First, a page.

Investment Institute

AI: Our initial investment thinking

Are we on the brink of one of those huge advances for humankind that changes everything? Across capabilities, we assessed the potential impact of artificial intelligence.

Jul 20, 2023

15 minutes

Eric Opara
Nikhil Solanki
Anton Du Plooy


Ninety One, in a Thematic Macro session in May, held a horizon-scanning exercise about the potential impact of AI. This session was prepared on a cross-capability basis to maximise input and collaboration. We lay out here the talking points which fashion Ninety One’s current thinking on AI and investing. Given the speed of AI development, this article is inherently incomplete. Its success is more a function of whether we are asking the right questions than whether we have the right answers. Needless to say, we expect our thinking to rapidly evolve.


A brief history
Why all the hype (now)?
Investment trends and the AI stack
Case study: the impact of AI on web search
Macro observations
Concluding remarks

A brief history

Historically AI has made progress, but in leaps, and with frequent periods where optimism has given way to pessimism.

AI is a broad field of study. This paper focuses on AI broadly as programmes or applications that can produce an output that is very human-like, conventionally known as generative AI. The intelligence of these systems lies not only in producing human-like outputs but also using machine learning techniques for continuous training and improvement without needing human input.

The novelty of ChatGPT has rocketed AI to the top of research agendas, but, as the saying goes, it takes a long time to become an overnight success. It’s 73 years since Alan Turing invented the ‘Turing test’ which set an early benchmark for AI to aspire to: display intelligent behaviour that is indistinguishable from a human’s.

Stepping back, AI has seen a number of evolutions: from early enthusiasm in the 1950s as a general problem solver that could approach puzzles in a similar way to humans i.e., via an order of subgoals, to the ELIZA model in the ‘60s that could create sentences that sounded very human-like. Then in the ‘70s knowledge based systems proved successful compared to junior doctors in medical examinations. In the ‘80s and ‘90s, IBM’s Deep Blue grabbed headlines when it beat Gary Kasparov in chess.

Then there was a so-called ‘AI winter’ for the next couple of decades as researchers struggled to make significant breakthroughs. This chart from Harvard shows the timeline: one conclusion you could draw is that historically AI has made progress, but in leaps, and with frequent periods where optimism has given way to pessimism. In other words, progress wasn’t inexorable in the past and we should not assume it is inexorable today.

Figure 1: Artificial intelligence timeline

Figure 1: Artificial intelligence timeline

Source: Harvard University. Please note this has been redrawn by Ninety One.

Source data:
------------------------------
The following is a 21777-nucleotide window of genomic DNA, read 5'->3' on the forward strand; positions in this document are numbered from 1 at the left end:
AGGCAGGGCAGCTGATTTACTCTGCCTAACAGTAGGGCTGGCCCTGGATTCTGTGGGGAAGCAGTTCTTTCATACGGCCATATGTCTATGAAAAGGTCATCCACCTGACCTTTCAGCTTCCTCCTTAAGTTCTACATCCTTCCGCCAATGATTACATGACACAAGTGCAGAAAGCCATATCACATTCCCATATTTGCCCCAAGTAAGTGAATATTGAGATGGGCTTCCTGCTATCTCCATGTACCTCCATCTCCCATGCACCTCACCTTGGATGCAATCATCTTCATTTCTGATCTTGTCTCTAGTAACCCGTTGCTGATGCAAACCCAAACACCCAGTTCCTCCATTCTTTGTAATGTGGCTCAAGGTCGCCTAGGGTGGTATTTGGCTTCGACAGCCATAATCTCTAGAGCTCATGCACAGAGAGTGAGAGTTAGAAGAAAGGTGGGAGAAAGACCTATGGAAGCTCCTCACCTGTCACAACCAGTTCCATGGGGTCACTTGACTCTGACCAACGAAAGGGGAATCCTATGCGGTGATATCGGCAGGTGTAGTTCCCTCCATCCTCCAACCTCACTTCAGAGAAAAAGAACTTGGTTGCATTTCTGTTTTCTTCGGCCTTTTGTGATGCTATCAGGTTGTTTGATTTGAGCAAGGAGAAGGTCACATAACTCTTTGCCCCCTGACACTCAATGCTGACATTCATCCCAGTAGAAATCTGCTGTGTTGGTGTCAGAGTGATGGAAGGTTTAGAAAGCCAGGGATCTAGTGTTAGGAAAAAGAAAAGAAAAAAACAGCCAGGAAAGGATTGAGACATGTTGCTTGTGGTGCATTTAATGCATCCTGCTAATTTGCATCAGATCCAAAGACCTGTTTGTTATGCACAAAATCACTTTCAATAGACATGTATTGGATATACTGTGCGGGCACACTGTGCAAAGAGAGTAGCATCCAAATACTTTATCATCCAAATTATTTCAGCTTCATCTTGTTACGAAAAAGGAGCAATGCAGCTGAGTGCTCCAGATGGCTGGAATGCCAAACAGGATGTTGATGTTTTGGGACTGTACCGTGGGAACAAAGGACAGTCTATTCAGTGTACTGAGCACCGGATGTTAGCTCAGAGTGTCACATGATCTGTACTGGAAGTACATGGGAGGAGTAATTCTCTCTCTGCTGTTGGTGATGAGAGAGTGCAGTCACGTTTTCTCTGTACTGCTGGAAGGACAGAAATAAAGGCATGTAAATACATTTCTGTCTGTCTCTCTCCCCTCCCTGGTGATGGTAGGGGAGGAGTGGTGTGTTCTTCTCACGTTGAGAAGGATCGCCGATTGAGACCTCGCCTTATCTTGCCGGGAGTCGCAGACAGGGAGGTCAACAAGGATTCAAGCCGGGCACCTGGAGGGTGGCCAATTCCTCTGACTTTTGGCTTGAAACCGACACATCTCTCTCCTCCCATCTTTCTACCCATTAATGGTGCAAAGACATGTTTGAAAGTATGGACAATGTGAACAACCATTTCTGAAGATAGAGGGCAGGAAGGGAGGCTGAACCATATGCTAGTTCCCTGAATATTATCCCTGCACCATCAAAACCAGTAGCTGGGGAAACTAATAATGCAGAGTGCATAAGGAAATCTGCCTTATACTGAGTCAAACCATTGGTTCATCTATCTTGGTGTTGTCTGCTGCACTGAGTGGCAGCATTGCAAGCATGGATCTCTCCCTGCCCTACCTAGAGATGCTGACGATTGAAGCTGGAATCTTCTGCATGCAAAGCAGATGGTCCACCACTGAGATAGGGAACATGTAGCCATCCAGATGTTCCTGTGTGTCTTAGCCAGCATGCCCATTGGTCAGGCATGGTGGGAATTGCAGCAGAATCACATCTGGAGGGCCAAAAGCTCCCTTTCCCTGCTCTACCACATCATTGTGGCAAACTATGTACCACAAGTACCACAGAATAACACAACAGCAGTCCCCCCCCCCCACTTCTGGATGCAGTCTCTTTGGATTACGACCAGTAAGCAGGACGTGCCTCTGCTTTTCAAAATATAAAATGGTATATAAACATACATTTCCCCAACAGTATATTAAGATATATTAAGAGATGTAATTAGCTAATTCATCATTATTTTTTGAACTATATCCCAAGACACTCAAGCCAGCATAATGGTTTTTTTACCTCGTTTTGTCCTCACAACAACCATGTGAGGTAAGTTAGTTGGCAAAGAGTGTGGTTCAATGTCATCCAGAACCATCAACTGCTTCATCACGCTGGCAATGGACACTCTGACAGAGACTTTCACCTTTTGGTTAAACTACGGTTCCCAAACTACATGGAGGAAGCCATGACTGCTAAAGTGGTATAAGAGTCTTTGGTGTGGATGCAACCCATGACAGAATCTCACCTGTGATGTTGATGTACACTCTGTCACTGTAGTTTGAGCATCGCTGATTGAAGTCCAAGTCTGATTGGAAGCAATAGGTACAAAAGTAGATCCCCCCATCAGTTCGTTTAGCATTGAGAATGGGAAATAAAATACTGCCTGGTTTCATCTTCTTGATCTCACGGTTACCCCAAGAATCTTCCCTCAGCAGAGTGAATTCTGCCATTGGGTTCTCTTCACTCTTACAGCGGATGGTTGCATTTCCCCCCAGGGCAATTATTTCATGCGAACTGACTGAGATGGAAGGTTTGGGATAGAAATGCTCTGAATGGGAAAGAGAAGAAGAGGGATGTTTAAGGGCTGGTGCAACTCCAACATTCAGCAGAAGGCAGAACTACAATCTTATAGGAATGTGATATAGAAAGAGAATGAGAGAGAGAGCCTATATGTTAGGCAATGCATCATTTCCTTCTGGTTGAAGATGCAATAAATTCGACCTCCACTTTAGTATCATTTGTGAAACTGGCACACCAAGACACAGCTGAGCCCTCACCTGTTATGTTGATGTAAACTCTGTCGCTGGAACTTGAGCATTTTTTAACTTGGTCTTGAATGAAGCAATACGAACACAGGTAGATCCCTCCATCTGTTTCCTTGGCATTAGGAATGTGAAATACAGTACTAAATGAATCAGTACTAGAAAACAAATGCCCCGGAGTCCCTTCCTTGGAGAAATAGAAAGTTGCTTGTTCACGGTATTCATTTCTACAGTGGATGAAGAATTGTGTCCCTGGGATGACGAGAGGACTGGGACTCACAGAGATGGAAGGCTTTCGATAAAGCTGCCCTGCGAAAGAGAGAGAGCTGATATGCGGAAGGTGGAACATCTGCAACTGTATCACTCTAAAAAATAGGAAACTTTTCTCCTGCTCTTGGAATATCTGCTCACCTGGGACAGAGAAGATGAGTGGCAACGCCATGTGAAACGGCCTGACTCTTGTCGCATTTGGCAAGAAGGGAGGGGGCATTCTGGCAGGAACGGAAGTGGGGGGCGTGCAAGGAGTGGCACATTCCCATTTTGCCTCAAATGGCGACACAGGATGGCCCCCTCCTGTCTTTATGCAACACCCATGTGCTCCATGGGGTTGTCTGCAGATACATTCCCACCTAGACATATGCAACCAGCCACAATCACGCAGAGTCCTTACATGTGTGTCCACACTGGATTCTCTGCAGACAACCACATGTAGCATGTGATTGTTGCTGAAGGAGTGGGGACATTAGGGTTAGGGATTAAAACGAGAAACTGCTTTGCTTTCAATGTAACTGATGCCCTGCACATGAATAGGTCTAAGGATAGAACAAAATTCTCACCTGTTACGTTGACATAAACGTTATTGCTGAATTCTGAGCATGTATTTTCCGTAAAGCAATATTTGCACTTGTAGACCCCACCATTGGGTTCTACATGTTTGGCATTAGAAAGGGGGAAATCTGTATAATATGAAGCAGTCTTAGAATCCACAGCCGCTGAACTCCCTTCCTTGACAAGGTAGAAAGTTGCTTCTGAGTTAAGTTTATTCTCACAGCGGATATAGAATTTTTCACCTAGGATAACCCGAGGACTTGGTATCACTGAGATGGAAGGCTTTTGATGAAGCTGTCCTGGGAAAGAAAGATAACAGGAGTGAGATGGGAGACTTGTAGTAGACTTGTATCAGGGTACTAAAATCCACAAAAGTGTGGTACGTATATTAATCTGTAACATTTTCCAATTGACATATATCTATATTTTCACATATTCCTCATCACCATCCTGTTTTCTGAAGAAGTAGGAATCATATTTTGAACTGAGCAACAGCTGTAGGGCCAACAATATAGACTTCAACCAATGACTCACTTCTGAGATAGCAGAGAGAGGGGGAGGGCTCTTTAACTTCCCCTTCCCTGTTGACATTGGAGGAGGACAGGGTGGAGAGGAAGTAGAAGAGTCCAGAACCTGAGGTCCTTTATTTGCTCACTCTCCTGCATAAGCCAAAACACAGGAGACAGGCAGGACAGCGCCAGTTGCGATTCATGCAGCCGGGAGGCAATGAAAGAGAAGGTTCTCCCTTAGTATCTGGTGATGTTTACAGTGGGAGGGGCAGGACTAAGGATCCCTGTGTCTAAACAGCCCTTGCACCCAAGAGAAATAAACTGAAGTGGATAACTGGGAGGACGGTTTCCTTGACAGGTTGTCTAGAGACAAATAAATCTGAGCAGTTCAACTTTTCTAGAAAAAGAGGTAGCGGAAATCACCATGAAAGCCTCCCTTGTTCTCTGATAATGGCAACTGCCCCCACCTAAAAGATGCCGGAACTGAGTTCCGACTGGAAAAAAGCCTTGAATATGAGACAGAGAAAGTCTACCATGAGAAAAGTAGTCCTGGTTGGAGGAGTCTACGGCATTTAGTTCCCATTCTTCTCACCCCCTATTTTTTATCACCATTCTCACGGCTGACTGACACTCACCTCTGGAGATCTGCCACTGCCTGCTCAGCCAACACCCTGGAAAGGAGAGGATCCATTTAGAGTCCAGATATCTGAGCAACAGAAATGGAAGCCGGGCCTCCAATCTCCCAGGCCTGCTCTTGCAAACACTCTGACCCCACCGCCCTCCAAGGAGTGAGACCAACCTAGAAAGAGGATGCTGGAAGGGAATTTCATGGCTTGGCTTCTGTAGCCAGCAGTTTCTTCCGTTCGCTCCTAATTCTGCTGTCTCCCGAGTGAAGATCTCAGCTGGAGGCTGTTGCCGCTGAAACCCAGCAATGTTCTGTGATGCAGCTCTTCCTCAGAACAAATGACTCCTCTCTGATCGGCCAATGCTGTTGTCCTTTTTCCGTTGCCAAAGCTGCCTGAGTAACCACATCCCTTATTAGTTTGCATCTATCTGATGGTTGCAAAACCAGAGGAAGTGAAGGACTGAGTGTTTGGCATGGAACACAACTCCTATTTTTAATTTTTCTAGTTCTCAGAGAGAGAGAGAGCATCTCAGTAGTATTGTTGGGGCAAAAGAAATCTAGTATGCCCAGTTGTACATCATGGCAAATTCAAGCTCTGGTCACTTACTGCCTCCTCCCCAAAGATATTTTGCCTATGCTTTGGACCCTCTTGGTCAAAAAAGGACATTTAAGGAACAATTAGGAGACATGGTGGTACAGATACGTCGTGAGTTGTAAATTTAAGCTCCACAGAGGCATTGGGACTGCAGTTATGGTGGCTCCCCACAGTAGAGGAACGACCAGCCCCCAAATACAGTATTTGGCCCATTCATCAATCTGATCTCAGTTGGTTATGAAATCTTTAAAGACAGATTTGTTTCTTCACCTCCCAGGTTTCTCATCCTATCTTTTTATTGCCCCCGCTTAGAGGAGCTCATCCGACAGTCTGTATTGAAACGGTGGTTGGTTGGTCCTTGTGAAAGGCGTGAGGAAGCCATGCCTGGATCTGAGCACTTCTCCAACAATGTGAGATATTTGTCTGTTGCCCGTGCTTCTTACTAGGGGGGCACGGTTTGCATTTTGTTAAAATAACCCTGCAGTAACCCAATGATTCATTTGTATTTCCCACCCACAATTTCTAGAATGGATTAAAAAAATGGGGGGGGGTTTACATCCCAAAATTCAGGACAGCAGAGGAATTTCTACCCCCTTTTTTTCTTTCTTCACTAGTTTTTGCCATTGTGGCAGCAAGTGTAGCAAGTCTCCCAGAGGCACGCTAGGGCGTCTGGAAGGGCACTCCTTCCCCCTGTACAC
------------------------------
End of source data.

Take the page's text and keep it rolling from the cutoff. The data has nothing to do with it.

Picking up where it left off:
To help understand what AI is, we like the way Dataconomy, a data science hub, splits AI into three broad conceptual categories:
01 Artificial narrow intelligence
  • Also known as weak AI. Goal-oriented systems with limited applications. This includes things like natural language processing (NLP) and the chatbots that are becoming more commonplace.
  • Most AI has limited memory, where machines use large volumes of data for deep learning. With this deep learning, programmes offer personalised AI experiences like virtual assistants or search engines that store your data and personalise your future experiences. Apple’s SIRI is an example of narrow AI.
02 Artificial general intelligence
  • Far stronger and more flexible. An advanced form of artificial narrow intelligence.
  • Theoretical at this stage, this is a computer model that can perform a multitude of ‘human’ cognitive tasks. Recognising images, sounds as well as solving logic problems and data-pattern recognition. It should be as good or better than humans at solving problems in many areas requiring intelligence.
03 Artificial super intelligence
  • In some ways the end game. A computer can be turned to a plethora of tasks and perform them far ahead of what a human would be capable of doing.

ChatGPT is an advanced form of artificial narrow intelligence. Commonly referred to as ‘generative AI’, it represents a step change in capabilities within the category of narrow artificial intelligence. Generative AI can take a given set of inputs and produce sophisticated outputs, not just in text but also as images, audio and synthetic data. This is starting to push the boundaries between narrow and general intelligence. But for now, artificial general intelligence remains a theoretical objective.

Authored by

Eric Opara
Nikhil Solanki
Anton Du Plooy
Technology Analyst

Important Information

This communication is provided for general information only should not be construed as advice.

All the information in is believed to be reliable but may be inaccurate or incomplete. The views are those of the contributor at the time of publication and do not necessary reflect those of Ninety One.

Any opinions stated are honestly held but are not guaranteed and should not be relied upon.

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